One of the most popular sports in the world, basketball was introduced to the Olympics at Berlin 1936 with the men’s tournament.

The women’s tournament had its debut in Canada 40 years later at Montreal 1976. Prior to its inclusion as a medal sport, basketball was held as a demonstration event at St. Louis 1904.

While Canada Basketball’s women’s team has earned a spot at Rio 2016, the men’s squad will have a last-chance Olympic qualifier in July in Manila, Philippines. In the the meantime, how about learning some basketball terms in Brazilian Portuguese to get ready for the Games?

Court

Carioca Crash Course, basketball edition, court (quadra)

The basketball court – or quadra – consists of a rectangular floor, usually made out of highly-polished wood. In the NBA, the court dimensions are 29 by 15 metres, while under International Basketball Federation (FIBA) rules the court is smaller, measuring exactly 28 by 15 metres.

Basket

Carioca Crash Course, basketball edition, basket (cesta)

Basketball was invented by a Canadian teacher, Dr. James Naismith, in 1891. The name of the sport – called basquete, in Brazilian Portuguese – comes from the combination of its two main elements. But don’t get confused: the translation for the word basket is cesta.

RELATED: Rio 2016 preliminary basketball schedules

Free throw

Carioca Crash Course, basketball edition, free throw (lance livre)

Each successful free throw – lance livre – in basketball is worth one point. Generally, a NBA player makes between 70 and 80 percent of his attempts. The best lance livre shooters can reach around 90 percent. Canadian point guard Steve Nash is the best free throw shooter in NBA history, with 90.4 percent career average.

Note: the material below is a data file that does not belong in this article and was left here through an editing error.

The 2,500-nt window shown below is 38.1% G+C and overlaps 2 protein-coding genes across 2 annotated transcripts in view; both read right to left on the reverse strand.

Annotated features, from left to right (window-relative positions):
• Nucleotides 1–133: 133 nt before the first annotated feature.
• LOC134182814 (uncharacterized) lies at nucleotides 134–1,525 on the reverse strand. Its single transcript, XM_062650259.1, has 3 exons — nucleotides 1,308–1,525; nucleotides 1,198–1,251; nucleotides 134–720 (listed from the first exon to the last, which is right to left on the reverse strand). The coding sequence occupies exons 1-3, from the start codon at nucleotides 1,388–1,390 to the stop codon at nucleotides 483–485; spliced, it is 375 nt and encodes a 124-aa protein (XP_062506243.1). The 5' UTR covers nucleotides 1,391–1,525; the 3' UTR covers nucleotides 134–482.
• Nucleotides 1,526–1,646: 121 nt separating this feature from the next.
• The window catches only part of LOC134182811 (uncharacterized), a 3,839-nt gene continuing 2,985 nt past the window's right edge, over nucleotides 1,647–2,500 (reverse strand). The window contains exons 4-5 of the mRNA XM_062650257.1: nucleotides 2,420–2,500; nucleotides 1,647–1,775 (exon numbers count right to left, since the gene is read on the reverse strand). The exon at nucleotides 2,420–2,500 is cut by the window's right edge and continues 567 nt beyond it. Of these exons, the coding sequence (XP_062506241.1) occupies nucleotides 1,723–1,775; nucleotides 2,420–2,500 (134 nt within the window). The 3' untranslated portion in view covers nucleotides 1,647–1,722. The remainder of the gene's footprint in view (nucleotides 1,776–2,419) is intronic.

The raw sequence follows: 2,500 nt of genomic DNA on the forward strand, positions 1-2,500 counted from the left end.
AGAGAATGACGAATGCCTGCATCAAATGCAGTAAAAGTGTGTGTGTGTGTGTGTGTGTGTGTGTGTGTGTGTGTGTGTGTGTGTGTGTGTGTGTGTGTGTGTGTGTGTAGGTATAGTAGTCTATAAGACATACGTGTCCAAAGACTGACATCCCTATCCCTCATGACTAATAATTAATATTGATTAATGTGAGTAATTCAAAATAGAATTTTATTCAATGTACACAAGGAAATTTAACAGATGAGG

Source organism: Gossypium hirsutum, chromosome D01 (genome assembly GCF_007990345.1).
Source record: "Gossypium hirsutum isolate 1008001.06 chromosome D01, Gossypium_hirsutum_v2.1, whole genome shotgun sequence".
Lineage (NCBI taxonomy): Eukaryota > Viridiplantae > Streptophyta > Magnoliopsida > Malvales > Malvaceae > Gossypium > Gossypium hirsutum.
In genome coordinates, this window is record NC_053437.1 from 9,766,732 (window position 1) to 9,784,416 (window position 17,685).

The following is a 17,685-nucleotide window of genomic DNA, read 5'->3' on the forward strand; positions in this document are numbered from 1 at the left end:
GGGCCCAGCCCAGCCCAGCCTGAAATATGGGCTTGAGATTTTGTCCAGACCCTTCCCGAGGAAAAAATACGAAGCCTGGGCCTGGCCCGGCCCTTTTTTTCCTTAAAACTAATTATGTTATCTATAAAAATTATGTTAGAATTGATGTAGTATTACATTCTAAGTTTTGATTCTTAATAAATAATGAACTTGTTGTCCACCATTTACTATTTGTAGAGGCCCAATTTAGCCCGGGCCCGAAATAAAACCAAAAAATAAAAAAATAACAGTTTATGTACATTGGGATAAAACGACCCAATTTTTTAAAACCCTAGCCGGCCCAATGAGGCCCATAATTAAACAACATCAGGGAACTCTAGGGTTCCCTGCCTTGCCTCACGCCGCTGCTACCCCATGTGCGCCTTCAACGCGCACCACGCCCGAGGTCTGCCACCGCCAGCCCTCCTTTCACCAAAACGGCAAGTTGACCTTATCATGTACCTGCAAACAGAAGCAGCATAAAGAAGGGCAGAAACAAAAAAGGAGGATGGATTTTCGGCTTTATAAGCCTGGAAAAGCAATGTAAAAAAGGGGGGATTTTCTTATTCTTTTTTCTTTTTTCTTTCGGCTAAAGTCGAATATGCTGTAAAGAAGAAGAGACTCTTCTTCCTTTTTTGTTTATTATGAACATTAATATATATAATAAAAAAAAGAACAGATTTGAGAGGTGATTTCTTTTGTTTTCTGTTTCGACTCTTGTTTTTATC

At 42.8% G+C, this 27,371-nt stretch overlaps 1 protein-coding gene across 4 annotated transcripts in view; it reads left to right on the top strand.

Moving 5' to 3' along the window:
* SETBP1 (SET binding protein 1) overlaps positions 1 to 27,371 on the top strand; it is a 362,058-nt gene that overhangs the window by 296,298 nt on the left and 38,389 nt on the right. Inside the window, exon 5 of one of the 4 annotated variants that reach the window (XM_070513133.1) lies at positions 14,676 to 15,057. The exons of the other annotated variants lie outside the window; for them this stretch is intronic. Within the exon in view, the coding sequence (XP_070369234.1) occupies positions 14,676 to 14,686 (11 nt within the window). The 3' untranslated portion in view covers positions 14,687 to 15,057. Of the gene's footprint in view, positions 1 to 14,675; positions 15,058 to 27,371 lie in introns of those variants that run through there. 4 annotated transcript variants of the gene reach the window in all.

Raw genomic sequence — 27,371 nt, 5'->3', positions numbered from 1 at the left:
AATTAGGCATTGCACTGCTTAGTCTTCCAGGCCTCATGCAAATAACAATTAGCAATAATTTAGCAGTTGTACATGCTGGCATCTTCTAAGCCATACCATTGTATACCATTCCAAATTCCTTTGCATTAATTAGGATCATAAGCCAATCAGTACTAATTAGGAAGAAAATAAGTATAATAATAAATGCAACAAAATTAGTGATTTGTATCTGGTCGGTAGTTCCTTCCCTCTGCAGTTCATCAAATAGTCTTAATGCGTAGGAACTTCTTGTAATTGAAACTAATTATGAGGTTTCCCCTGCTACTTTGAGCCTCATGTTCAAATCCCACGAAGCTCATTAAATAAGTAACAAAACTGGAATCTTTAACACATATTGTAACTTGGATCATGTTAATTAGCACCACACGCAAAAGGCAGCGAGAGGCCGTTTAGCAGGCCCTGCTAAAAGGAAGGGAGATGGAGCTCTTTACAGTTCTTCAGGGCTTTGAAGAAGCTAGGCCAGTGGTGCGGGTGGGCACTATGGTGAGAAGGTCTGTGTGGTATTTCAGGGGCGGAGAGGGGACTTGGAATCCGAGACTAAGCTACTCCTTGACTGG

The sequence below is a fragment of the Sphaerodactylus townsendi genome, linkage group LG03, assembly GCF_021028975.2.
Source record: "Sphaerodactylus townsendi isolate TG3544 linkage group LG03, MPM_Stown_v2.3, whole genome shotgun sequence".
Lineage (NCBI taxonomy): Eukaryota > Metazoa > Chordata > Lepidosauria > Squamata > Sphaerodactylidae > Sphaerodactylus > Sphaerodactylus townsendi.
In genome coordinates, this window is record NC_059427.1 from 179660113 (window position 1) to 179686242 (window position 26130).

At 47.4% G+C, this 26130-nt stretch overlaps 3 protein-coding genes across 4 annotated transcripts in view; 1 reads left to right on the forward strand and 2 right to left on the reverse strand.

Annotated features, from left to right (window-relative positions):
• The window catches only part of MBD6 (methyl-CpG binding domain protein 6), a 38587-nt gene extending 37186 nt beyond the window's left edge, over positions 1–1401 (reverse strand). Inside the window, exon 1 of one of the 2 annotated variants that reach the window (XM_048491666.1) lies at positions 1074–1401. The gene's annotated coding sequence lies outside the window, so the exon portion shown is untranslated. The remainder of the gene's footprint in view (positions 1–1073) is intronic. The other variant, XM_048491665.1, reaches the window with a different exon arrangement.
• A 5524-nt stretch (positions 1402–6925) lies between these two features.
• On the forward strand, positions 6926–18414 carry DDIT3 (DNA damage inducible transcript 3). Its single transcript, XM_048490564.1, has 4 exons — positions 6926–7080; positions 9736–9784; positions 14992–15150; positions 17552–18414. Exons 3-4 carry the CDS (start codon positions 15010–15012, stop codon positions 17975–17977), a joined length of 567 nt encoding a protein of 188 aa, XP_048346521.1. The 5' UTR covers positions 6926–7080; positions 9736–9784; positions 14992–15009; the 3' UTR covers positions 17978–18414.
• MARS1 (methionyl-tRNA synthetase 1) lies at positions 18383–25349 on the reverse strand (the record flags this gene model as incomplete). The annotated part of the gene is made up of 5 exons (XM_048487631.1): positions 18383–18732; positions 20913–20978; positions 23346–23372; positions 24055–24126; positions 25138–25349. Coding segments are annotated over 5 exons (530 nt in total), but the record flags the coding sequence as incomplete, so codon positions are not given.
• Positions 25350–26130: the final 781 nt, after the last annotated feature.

Key/Paint

Carioca Crash Course, basketball edition, key (garrafão)

The key/paint is called garrafão, in Brazilian Portuguese. In literal translation, garrafão would be big bottle, in English. The garrafão is also called key in English because it used to have a key look-like format in the 1950s. An attacking player cannot stay longer than three seconds in this area.

RELATED: Rio 2016 qualification tracker

Dunk

Carioca Crash Course, basketball edition, dunk (enterrada)

One of the most loved moments in a basketball match is the dunk – when a player scores by putting the ball through the basket with one or two hands. In Portuguese, this crowd-pleasing moment is called enterrada. One of the best dunks in Olympic history was performed by the former Toronto Raptors player Vince Carter, when he dunked over France’s 7’2″ centre, Frederic Weis, at Sydney 2000.

Quarter

Carioca Crash Course, basketball edition, quarter (quarto)

While in the NBA the games are divided into four 12-minute quartos (quarters), in the Olympic Games each quarto has only ten minutes. Fun fact: although quarto means each of four equal parts, the same word in Portuguese is also the translation for room.

Rebound

Carioca Crash Course, basketball edition, rebound (rebote)

Offensive or defensive, a rebote (rebound, in English) is also referred to as a board. It’s given to a player who retrieves the ball after a missed field goal or free throw. Centres and power forwards tend to be great rebounders – or reboteiros – because of their height and strength.

Carioca Crash Course – Olympic terms

Carioca Crash Course – Football edition